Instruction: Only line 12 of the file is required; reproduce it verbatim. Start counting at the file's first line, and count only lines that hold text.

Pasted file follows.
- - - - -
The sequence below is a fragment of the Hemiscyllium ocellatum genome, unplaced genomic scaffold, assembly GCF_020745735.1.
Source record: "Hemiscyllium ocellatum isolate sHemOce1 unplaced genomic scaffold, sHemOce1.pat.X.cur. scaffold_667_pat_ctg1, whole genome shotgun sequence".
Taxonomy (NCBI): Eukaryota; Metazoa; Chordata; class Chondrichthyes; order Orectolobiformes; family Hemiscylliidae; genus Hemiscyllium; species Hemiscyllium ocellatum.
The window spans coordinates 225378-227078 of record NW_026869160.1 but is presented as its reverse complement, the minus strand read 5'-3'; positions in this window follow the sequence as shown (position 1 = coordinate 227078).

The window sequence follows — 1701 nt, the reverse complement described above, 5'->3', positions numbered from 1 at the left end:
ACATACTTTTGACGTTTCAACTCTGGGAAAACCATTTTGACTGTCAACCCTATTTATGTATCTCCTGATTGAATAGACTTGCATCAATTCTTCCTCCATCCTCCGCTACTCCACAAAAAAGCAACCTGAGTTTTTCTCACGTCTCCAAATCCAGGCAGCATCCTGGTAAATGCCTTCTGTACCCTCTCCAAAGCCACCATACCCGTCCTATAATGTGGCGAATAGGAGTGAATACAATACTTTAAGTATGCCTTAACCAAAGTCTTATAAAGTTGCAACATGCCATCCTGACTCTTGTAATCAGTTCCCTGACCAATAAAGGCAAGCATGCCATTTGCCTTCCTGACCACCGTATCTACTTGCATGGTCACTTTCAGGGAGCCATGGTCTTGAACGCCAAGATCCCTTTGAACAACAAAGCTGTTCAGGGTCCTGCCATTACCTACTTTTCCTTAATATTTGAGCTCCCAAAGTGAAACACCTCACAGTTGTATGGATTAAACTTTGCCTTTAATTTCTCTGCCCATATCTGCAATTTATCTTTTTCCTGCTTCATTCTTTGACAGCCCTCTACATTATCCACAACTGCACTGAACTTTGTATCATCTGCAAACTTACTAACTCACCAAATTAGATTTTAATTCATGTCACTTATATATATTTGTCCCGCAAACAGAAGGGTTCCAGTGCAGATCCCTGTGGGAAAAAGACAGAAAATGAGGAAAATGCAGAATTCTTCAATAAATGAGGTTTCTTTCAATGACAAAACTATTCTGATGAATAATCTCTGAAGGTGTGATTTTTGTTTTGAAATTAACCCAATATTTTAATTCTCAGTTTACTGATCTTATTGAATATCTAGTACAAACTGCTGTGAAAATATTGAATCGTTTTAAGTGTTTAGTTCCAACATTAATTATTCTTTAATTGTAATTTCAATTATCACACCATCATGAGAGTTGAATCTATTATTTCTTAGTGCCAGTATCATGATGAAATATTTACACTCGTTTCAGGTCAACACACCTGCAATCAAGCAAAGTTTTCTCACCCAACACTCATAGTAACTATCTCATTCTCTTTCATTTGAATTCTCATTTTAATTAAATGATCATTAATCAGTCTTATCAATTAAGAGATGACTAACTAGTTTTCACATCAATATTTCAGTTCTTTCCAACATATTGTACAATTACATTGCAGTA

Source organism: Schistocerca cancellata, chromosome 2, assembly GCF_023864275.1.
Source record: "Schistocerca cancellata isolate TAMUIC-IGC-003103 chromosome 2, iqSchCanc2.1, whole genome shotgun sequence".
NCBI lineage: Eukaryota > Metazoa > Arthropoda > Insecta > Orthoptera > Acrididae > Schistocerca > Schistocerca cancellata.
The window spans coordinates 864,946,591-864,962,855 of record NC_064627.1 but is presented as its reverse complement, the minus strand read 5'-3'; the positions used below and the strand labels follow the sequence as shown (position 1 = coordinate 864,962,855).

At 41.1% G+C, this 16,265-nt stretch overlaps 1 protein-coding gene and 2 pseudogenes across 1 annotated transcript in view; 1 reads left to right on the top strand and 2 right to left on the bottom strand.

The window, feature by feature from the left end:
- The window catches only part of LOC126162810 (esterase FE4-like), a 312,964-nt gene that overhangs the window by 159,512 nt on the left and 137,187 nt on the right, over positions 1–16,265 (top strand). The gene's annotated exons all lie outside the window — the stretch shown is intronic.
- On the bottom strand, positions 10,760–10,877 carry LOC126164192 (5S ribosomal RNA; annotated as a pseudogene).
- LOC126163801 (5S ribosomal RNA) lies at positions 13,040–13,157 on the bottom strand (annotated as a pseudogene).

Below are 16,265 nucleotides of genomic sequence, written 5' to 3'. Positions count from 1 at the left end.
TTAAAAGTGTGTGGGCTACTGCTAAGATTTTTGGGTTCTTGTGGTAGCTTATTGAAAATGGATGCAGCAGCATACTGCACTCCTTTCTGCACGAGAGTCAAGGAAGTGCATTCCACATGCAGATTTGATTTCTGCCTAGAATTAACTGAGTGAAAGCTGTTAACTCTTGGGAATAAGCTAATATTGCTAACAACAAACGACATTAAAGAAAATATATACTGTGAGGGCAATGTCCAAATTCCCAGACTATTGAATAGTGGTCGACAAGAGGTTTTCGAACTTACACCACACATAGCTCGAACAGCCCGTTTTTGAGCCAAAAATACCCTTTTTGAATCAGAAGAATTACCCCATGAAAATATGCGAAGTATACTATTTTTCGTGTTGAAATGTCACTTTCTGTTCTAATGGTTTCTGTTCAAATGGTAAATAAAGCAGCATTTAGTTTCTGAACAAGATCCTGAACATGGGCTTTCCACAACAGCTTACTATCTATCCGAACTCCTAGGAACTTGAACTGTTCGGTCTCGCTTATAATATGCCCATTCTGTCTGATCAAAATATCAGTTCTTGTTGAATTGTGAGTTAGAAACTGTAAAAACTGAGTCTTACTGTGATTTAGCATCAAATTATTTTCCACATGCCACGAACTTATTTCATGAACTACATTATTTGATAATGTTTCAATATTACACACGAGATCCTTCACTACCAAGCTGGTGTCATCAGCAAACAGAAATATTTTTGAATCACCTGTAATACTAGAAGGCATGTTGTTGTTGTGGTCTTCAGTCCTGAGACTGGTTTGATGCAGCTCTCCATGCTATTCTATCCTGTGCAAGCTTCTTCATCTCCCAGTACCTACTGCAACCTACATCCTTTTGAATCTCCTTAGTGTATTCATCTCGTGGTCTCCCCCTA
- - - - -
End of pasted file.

The window, feature by feature from the left end: